What is the greatest struggle you have experienced being an openly LGBTQ+ individuals in Singapore? Family members’ acceptance is something I have been (and I'm still) struggling with. But never have I once blamed them for not being accepting. Our time now is so different from my parents’ time. The younger generations are bound to be more open with LGBTQ+ related topics because we are a lot more exposed to technology and information are a lot more accessible to us. Whereas for my parents, there’s a lack of exposure in that but I hope as time passes, they will be a little more accepting. We just gotta be patient with one another.

Have there been times you were met with derision, or even disparagement from the people around you?
If so, how did you overcome them?
Lucky for me, I have not been in that situation before. The people around me are truly amazing and I can never thank them enough for being so accepting :(

Do you think Singaporeans are more open towards the LGBTQ+ community today, and how can we progress into a society that is more compassionate?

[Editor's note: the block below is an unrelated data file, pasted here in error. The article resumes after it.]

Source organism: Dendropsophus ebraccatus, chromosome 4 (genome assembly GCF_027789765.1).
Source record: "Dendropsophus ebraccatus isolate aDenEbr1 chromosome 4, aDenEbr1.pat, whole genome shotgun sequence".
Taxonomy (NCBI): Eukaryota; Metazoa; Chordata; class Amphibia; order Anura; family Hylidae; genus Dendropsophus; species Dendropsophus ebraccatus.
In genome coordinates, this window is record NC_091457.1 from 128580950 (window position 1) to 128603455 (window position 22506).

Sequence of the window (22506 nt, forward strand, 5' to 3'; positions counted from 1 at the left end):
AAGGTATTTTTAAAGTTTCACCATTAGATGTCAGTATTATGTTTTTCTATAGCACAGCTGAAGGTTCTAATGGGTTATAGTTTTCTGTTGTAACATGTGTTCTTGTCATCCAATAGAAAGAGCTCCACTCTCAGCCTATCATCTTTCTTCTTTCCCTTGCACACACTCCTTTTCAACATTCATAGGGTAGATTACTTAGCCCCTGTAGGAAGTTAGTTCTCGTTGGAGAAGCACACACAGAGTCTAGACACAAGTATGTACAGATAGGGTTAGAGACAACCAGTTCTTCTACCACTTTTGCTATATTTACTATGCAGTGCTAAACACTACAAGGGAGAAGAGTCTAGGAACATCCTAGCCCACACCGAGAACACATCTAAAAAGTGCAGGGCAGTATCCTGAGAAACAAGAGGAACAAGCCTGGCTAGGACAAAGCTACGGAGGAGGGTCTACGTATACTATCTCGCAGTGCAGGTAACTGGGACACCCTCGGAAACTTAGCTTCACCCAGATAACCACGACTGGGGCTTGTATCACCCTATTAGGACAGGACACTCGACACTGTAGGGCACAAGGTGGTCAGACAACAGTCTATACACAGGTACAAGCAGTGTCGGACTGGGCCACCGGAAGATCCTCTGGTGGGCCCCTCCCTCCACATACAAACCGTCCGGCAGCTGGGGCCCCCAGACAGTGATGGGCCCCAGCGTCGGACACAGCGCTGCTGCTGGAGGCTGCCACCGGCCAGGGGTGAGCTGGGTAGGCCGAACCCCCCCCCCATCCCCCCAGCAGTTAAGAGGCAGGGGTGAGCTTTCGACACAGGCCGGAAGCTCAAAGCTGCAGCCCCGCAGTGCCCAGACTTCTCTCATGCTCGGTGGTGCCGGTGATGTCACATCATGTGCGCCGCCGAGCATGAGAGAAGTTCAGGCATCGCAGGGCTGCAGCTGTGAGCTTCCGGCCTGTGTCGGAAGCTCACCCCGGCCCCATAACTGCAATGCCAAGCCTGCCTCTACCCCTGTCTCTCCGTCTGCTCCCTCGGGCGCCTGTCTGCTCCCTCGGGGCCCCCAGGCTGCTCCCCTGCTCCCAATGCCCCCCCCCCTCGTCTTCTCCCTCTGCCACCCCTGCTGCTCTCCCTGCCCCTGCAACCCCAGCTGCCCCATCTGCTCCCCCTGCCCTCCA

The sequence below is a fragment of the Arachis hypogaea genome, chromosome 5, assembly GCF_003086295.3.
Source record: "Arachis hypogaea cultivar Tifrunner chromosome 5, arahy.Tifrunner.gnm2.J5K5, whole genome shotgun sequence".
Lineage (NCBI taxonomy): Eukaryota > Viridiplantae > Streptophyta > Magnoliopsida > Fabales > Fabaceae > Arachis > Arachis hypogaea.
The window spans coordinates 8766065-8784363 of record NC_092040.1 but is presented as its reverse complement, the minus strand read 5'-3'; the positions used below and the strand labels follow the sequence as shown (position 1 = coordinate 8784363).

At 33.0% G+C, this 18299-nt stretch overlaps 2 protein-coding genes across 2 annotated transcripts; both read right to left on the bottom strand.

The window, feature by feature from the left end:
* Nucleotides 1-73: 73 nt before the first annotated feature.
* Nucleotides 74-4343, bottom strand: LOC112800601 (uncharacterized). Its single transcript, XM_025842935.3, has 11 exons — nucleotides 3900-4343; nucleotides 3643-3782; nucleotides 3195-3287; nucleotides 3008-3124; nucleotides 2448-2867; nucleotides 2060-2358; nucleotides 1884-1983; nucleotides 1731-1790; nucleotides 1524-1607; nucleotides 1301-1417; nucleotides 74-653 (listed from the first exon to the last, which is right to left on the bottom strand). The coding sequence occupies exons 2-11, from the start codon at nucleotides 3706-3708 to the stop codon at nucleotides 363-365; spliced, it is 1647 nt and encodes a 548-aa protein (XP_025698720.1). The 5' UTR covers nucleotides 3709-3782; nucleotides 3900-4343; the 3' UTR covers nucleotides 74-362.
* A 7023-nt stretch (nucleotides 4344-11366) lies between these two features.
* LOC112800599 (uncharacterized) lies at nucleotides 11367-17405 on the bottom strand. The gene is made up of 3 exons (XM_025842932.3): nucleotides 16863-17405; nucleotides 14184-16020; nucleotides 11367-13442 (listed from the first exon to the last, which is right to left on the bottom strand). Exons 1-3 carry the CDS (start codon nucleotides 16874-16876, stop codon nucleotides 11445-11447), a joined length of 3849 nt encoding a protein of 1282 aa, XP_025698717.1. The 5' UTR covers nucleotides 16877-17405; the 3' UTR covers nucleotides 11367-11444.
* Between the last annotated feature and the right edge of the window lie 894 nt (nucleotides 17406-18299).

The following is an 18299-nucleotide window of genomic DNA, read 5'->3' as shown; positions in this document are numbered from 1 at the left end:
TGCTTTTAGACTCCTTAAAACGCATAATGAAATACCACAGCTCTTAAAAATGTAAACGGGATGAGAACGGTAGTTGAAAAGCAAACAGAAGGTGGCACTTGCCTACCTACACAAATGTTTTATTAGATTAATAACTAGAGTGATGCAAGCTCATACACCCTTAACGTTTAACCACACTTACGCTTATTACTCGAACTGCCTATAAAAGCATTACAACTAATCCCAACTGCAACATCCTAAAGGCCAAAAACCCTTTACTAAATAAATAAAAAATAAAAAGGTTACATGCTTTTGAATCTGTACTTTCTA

I definitely think that Singapore has made great progress towards the LGBTQ+ community today. Quite evidently the number of people attending Pink Dot has been increasing yearly and I’m grateful for that. People are more open to talk about LGBTQ+ related topics too. For those who are still not as accepting, it’s fine to take it at your own pace. To me, it’s simple. If you don’t have anything nice to say, just keep it to yourself. The world needs a lot more kindness than anything else.

What has been the most uplifting moment you’ve experienced so far in your journey, and is there anything you wish you had known or done earlier on?
There’s nothing I would want to change about my life right now. I’m grateful to have a stable job and a healthy work environment where everyone is so accepting of me. I have nothing to complain about. Also given the nature of my job, I am able to spread awareness about the LGBTQ+ community through a notable platform. Being unapologetically myself on screen has been really rewarding so far because I have viewers who are around 15 years old messaging me on social media telling me how grateful they are to be able to relate to my stories. That has always been my motivation to do what I’m doing because when I was much younger, I didn’t have anyone to relate/look up to. I’m just doing what I can for the people of my community.

With Kånken Rainbow, Fjällräven celebrates each and every individual’s right to express themselves.

A portion of sales from each backpack is donated to projects within the Arctic Fox Initiative, a cause that gives back to nature. A special edition pack with all that great Kånken love, and a bit more.

The Kånken Rainbow in Classic and Mini size are available at Outside stores from 27 June onwards.
Only available in limited quantity.